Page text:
Character Creation Exercise

So I play a little game called Dungeons & Dragons (heard of it?) which can be either an amazingly fun or horrifyingly dull experience based on who plays with you. One of my favourite parts of D&D is character creation, where you get to build your own character from the ground up. I think I actually started playing D&D before I started writing, which leads me to wonder if I didn’t get into writing because of D&D. Running a game in D&D is basically the same as writing a novel – you lay out the plot, the characters, the conflicts, the rewards, and then you play out the story as your fellow D&D players help you fill out all the details.

Anyway, I’m getting off topic. The point is that D&D introduced me to a method of character creation that, with a little tweaking, works great for authors trying to come up with new characters. All you need is a basic six-sided die (like the one in the picture above), a sheet of paper, a pencil, and the instructions I’m about to give you.

This basically works like a quiz, except you use the dice to choose your answer randomly. So, each question has a series of answers from 1-6. If you roll a 1, then your answer is #1. If you roll a 3, your answer is #3, etc. Record your answers on the paper so you don’t forget what you rolled. You can come up with some very interesting characters this way, because you never know what combinations you’ll end up with, and then you have to work out a back story that explains how the character ended up the way they did. Even if you don’t use this character in a story, it’s still fun to do the exercise and just see what ridiculous characters you can come up with.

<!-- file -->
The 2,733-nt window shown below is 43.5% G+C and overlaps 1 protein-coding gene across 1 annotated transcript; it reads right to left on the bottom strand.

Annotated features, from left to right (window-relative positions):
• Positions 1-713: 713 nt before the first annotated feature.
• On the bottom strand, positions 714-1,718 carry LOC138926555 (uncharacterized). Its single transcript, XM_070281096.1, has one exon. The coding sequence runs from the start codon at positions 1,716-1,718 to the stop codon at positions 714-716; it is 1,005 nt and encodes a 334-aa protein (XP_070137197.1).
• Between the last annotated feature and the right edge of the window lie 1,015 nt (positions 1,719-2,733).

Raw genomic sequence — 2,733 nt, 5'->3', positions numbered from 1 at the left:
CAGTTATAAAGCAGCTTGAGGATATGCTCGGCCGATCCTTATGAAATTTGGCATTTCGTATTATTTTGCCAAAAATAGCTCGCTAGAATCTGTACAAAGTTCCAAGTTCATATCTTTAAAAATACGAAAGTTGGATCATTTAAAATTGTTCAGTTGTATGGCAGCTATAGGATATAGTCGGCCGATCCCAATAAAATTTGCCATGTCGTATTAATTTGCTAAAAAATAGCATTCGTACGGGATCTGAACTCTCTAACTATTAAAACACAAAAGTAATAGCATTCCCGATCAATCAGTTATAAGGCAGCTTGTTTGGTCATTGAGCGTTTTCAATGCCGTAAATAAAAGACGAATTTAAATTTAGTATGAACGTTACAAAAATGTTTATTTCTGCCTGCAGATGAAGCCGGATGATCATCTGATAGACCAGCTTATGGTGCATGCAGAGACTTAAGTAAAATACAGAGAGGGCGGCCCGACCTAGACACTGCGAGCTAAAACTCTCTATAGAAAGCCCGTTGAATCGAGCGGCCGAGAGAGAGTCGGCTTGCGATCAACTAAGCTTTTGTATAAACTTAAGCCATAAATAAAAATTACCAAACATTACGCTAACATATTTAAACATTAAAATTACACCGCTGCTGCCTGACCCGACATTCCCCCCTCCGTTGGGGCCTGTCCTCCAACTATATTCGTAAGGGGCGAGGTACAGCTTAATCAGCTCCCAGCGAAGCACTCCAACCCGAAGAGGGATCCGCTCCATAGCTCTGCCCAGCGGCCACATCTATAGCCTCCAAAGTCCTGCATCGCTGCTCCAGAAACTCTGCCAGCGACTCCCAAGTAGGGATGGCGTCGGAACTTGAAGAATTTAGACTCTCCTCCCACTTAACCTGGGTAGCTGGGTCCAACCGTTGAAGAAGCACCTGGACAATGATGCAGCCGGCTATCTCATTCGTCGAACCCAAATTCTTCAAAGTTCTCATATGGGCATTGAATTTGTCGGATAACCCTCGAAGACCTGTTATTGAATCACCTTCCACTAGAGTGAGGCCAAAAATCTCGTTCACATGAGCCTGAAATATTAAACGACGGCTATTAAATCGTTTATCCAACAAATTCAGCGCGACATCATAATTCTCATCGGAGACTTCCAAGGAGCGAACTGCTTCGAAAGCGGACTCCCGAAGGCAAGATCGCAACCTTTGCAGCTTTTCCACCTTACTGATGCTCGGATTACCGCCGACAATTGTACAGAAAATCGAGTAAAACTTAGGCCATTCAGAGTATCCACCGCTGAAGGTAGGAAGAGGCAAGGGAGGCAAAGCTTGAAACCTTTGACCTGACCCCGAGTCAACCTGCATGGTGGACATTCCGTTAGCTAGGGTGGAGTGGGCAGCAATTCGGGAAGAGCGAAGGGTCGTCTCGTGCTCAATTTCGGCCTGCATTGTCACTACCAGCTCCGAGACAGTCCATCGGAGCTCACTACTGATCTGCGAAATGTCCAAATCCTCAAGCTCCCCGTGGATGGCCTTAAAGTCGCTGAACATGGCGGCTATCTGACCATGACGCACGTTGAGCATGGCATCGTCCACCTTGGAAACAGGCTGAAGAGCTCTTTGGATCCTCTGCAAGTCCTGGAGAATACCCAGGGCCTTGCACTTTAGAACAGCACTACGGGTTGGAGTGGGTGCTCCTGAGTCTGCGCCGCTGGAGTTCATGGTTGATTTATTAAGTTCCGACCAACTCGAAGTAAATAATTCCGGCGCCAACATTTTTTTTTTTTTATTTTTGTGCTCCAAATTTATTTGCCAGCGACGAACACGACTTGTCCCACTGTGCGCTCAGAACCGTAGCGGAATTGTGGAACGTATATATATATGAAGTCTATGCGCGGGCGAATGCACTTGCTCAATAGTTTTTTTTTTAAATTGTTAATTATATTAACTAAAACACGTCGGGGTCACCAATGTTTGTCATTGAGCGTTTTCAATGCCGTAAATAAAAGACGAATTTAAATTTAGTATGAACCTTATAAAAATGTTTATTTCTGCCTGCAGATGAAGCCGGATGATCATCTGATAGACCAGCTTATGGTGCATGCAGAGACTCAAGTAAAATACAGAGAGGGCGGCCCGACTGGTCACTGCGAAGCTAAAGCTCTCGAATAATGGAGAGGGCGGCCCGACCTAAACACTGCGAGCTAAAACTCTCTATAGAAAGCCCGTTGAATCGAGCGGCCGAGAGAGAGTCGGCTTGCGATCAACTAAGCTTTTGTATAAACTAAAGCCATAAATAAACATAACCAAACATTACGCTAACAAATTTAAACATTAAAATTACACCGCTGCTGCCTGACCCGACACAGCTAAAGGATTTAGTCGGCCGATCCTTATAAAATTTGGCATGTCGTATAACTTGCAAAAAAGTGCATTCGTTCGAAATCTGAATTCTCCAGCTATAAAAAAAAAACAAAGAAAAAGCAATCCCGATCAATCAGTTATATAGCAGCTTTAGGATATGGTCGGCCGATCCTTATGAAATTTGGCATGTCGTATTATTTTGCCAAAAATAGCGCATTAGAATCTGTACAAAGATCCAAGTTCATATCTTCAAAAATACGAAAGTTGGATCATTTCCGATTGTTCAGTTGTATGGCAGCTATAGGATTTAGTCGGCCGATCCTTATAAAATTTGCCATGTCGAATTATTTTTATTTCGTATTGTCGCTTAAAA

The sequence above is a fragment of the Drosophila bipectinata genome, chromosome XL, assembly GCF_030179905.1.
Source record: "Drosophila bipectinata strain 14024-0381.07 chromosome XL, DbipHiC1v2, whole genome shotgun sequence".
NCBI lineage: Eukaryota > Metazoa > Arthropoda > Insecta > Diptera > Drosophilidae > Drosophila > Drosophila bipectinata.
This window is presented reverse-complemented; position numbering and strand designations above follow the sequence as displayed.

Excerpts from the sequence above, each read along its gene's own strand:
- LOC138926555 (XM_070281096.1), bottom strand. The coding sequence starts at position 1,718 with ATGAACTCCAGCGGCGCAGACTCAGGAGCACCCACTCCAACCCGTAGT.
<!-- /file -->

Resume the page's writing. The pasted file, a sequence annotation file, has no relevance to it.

Ready? Okay, go!

Where is my character from?

  1. Medium-sized city
  2. Cozy hamlet
  3. Isolated village
  4. Wilderness
  5. Sprawling metropolis
  6. Exotic locale

What is my character’s family like?

  1. Large family
  2. Only child
  3. Orphan
  4. One parent living, one dead
  5. Nuclear family
  6. Adopted family

What is my character’s favourite activity?

  1. Reading
  2. Sports
  3. Fighting
  4. Networking
  5. Intellectual pursuits (math, science, etc.)
  6. Breaking the rules

What is my character’s goal in life?

  1. Wealth
  2. Fame
  3. Love
  4. Relaxation
  5. Accomplish something great
  6. No goal

How is my character’s love life?

  1. Married
  2. Divorced
  3. Recently broken-up
  4. Unrequited love
  5. Single
  6. Complicated

What is my character’s spiritual belief?

  1. Monotheistic
  2. Polytheistic
  3. Atheistic
  4. Agnostic
  5. Spiritual, but no organized religion
  6. Formerly religious, but lost the faith

What is my character’s personality?

  1. Optimistic
  2. Curious
  3. Easily angered
  4. Compassionate
  5. Apathetic
  6. Nervous

What is my character’s worst memory?

  1. Death of a loved one
  2. Mugged/attacked
  3. Betrayed
  4. Loss of honour/social standing
  5. Natural disaster
  6. Abandoned

How does my character react in a crisis?

  1. Panics
  2. Keeps a level head
  3. Looks to others for direction
  4. Is only concerned with himself/herself
  5. Freezes
  6. Takes the lead

What is my character’s most prized possession?

  1. Book
  2. Vehicle
  3. Animal
  4. Weapon